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DRUSK OR DYING. t

THE COMIO PAPERS.

SPELLING BEE AT BRISTOL.

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VARIETIES—GR A VE AK"; GAY.…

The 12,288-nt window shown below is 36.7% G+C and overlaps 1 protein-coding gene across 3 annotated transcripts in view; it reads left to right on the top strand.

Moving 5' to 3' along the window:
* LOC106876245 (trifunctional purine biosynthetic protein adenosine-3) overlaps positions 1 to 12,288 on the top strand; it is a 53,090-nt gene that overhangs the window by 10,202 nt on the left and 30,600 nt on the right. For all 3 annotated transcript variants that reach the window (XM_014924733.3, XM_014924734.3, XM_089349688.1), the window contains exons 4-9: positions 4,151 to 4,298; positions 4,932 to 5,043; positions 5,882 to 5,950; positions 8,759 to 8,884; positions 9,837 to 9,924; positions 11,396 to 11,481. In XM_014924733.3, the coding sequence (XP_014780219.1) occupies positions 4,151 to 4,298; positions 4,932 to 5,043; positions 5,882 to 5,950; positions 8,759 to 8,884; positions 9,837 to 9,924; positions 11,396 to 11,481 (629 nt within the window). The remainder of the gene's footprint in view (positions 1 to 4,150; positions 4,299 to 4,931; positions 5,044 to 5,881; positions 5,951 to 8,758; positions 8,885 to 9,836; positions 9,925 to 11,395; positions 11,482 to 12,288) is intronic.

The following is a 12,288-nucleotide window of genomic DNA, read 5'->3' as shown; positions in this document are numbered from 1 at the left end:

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VARIETIES—GR A VE AK"; GAY. Everything great is not always good; but all good things are great. Young folks grow most when in love. It increases their sighs wondetfully. Unfriended indeed is he who has no friend bold enough to point out his faults. In the heart of every man eminently great, the lio-i and the lamb dwell together. When do the teeth usurp the tongue's preroga- tive ?—When they are chattering. He who has a good son-in-la.. lias found a child he who has a bad one has lost a daughter. The young woman who was driven to distraction," j now fears that she will have to walk back. Schoolmaster: What's the meaning of npparent, boy? Boy Your mother, sir, or the old man. A man's good fortune often turns his head his bad fortune as often averts the heads of his friends. The politician who recently fell in the estimation of the public," is now trying to cratvl up again. Not that which men do worthily, but that which they do successfully, is what history makes lnste to record. It was said of an inveterate gossip that she even trimmed her bonnet with the feathers of a flying humour." "Is that cheese rich?" asked Mr. Bloggs of his grocer.—" Yes," was the candid reply:there's mil- lions in it." I want some of that kind of sonp," said a little girl to a grocer, with which people are washed overboard at sea." What is the largest word in the English language: —Smiles because there is a mile between the fr,t and last letters, "No, ma'am," said a grocer to an applicant for credit, I don't trust anybody these days, I would not even trust my feelings." We frequently see it stated that a scheme is on foot. Wouldn't a scheme be advanced fasterif it could be got on horseback ? Foote expressed the belief that a certain miser would take the beam out of his own eye, if he knew he could sell the timber. An uncle left eleven silver spoons to his nephew in his will, adding, He knows the reason I have not left him the whole dozen." It is a rather curious paradox that when people come to what is commonly called high words, they generally use low language. A physician writes asking the renewing of a bill, and says :—" We are in a horrible crisis there is not a sick man in the district." A musical author, being asked if he had composed anything lately, replied, "My last work was a com- position with my creditors." A gentleman received a telegram from a friend, and handed it to his wife. "Dear me," she replied "howbadly Mr. Jones writes." After all," says an old doctor, "there are only two kinds of disease, the one of which you die, and the other of wbich you don't." Traveller (to landlord): "Shew me a room with a good fire in it, for I am very wet and send me in a tankard of ale, for I'm very dry." Always laugli when you can—it is a cheap medi- cine. Merriment is a philosophy not well understood. It is the sui ny side of existence. The lady who was married in a balloon in Cincinnati the other day has since shewn how it affected her by blowing up her husband sky high. "What do you think is the best size for a man?" drawled a lazy fop, who was talking to his physician. Exercise," sternly replied the doctor. Those persons who have nothing but eulogy for themselves, have generally nothing but censure and contempt for all the rest of the world. A gentleman at an hotel complaining of the difficulty of getting waited upon, the landlord replied, "Of course you must expect inn attention here." A young lady on being asked what calling she wished her sweetheart to follow, blushingly replied that she wished him to be a husbandman. To a squire who was boasting of his horse's speed, Foote, the witty comedian, replied "Pooh, my horse will stand faster than yours will gallop." A man being asked, as he lay sunning himself on the grass, what was the height of his ambition, replied, To marry a rich lady with a bad cough." A Yankee who recently returned to New York from Newfoundland, says that the fog is so thick theie that he used to drive a nail in it to hang his hat on. "I keep dreaming every night," said a young man, "that I strike my bare feet against a sharp nail. What shall I do to stop it ?"—" Sleep with your shoes on." Some one lias remarked, somewhere, that it is a lu;ic rous sight to behold a physician attending his patient's funeral it looks so like a tailor taking his work noin r. Lady Yarmouth asked Garrick one day why Love was always represented as a child. He replied, "Be cause Love never reaches the age of wisdom and exper. ence." A Yankee in a trance, who was supposed to be dead, was laid out on ice, but he awoke, and startled his watchers by yelling, "Why don't you keep up a better fire ?" A man of rank, hearing that two of his female rela- tions had quarrelled, risked, Did they call each other ugly?".—"N0."—" Well, well; I shall soon reconcile them." Dean Swift said It is with nairow souled people as it is with narrow-necked bottles; the less they have in them, the more noise they make in pouring it out.' A young doctor, on being asked to contr.bute to- wards enclosing and ornamenting a cemetery, very coolly replied that in filling it he thought he should do his part. "For want of water," said an Italian, I nm forced to drink water; if I had water, I would drink wine. He kept a vineyard, and the drought had killed his vines. Some young men in Louisville having formed an anti-lift-your-hat-to-a-woman-society, the young la-lits of the Western city propose forming an anti-bow- to-a-puppy-club. Albert Smith's literary signature, A. S. was once shewn to Douglas Jerrold, at which the wit re- marked, "Ah, that's a fellow who never tells more than two-thirds of the truth." Don't be too anxious to solve a conundrum. We know a man who got two black eyes in endeavouring to find out the difference between a man and a woman fighting in the street. This conversation was overheard in a barber's :— Barber: "Thin out. your hair a bit, sir?"—Customer: "No, never mind. My wife attends to that. But just oil it well." A convict, who wns about to be sent to the House of Correction, was told they would set him to picking oakum. Let 'em try it," said he; "I'll tear the thing to pieces The man who always tells an unvarnished tale has just been presented with lialf-a-crown by the Me.tdax. Whopper Society, it older that he may procure some needed material. "Is the shoe too small?" tenderly asked a fond swain of his sweetheart, who was moaliÎlIg about cramped toes. Oh, no The shoe is all right, hut my foot is too big, that's all." A young candidate for the legal profession was asked what lie should do first when employed to bring an action. "Ask for money on account," was the prompt reply. lie passed. A countryman, seeing a vessel very heavily laden and scarcely above the water's edge, exclaimed- Upon my word, if the sea was a little higher, the ship would go to the bottom." Erskinepuzzled the Hi ts of his acquaintance by in- sciibing on a tea chest the words Tu doces." It was some time before they found out the wit of this literal translation—" Thou tcaehest." One day, a person pointed out a man who had a profusion of rings on his fingers to a cooper. A)), master," said the artisan," it's asure sign of weakness when so many hoops are used." All flesh is grass." Two farmers near Greenbush, United St iteo, contesting the ownership of grass in a graveyard, fell to cutting each other with scythes, and one of them is now no mower. Whew we see God's hand in any passing trouble, the pain is not gone, but the bitterness is for there is positively something allied to pleasure in feeling His hand near us, even though it hold a rod. Never be ashamed of confessing your ignorance, for the wisest mall npan the earth is ignorant of many things, insomuch that what lie knows is merely nothing ill comparison with what lIe does not know. A Frenchwoman once said that she never loved any- tiling. *'You loved your children," suggested a friend. — When they were little," she replied.—"And you love diamonds,"—When they are large," she replied. The following advertisement appears in a Canadian paper:—"Will the gentleman who stole my melons last Saturday night be generous enough to return me a few of the seeds, as they rre a choice vaiiety "Isay,boy,isthatthf fire?" asked a gentleman of a ragged urchin,pointing to a dense volume of f-moke that was issuing from the windows of a warehouse.— No, sir, that is only the smoke," replied the boy. A crusty old gentleman, not liking the way his land- lady's daughter had of making free with his hair oil, filled his bottle with liquid glue, the day before a hall to which the gill was invitell-antl she stayed at home. A Yankee writer speaks of a hut so miserable that it didn't know which way to fall, and so kept standing. This is like a man that bad such a complication of dis- eases that he didn't know which to die of, and so lived on. The fate which men receive i3 oil the whole the fate which most men merit; and, though it is not al- ways ihe rule, it is for the most part true that the success which is deserved is also the success that is commanded. By love's delightful influence the attack of ill-humour is resisted, the violence of our passion is abated, all the injuries of the world are alleviated, the bitter cup of affliction is sweetened, and the sweetest; flowers are plentifully strown along the most thorny path of life. Garrick, in order to covcr his own stinginess, ii said to have spoken of his partner Lacy's love of money; :\11c1 Murphy asked, "Why on earth doesn't Garrick take the beam out of his own eye before attacking the mote in other He is not sure," re- plied Foote, of selling the timber." Take heart, all who toil—all youths in lmmble situa- tions, all in adverse circumstances, and those who libour unappreciated. If it bo but to drive the plough, strive to do it wcU if only to cut boltf, make good ones or to blow <ehe bellows, keep the iro.u hot. It is attention to business that lifts thu feet higher upon the ladder-